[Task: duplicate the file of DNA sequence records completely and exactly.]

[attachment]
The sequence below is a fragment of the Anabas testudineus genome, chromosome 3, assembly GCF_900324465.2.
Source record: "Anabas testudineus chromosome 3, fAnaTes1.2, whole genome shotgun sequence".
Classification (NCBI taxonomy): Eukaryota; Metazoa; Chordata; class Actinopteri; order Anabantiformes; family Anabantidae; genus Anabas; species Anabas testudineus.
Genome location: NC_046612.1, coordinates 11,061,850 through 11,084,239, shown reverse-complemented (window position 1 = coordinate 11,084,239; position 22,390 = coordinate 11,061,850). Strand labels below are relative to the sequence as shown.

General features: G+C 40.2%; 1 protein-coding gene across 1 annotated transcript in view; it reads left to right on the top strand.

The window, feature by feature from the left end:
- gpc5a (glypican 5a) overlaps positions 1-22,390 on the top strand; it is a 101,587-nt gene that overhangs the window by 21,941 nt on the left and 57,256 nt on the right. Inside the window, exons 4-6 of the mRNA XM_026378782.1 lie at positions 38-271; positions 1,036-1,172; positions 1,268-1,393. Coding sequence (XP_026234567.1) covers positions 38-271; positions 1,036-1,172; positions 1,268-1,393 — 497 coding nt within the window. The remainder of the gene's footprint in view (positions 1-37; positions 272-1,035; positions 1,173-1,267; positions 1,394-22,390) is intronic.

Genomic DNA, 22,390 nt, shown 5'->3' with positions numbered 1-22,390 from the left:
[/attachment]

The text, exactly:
The sequence below is a fragment of the Anabas testudineus genome, chromosome 3, assembly GCF_900324465.2.
Source record: "Anabas testudineus chromosome 3, fAnaTes1.2, whole genome shotgun sequence".
Classification (NCBI taxonomy): Eukaryota; Metazoa; Chordata; class Actinopteri; order Anabantiformes; family Anabantidae; genus Anabas; species Anabas testudineus.
Genome location: NC_046612.1, coordinates 11,061,850 through 11,084,239, shown reverse-complemented (window position 1 = coordinate 11,084,239; position 22,390 = coordinate 11,061,850). Strand labels below are relative to the sequence as shown.

General features: G+C 40.2%; 1 protein-coding gene across 1 annotated transcript in view; it reads left to right on the top strand.

The window, feature by feature from the left end:
- gpc5a (glypican 5a) overlaps positions 1-22,390 on the top strand; it is a 101,587-nt gene that overhangs the window by 21,941 nt on the left and 57,256 nt on the right. Inside the window, exons 4-6 of the mRNA XM_026378782.1 lie at positions 38-271; positions 1,036-1,172; positions 1,268-1,393. Coding sequence (XP_026234567.1) covers positions 38-271; positions 1,036-1,172; positions 1,268-1,393 — 497 coding nt within the window. The remainder of the gene's footprint in view (positions 1-37; positions 272-1,035; positions 1,173-1,267; positions 1,394-22,390) is intronic.

Genomic DNA, 22,390 nt, shown 5'->3' with positions numbered 1-22,390 from the left: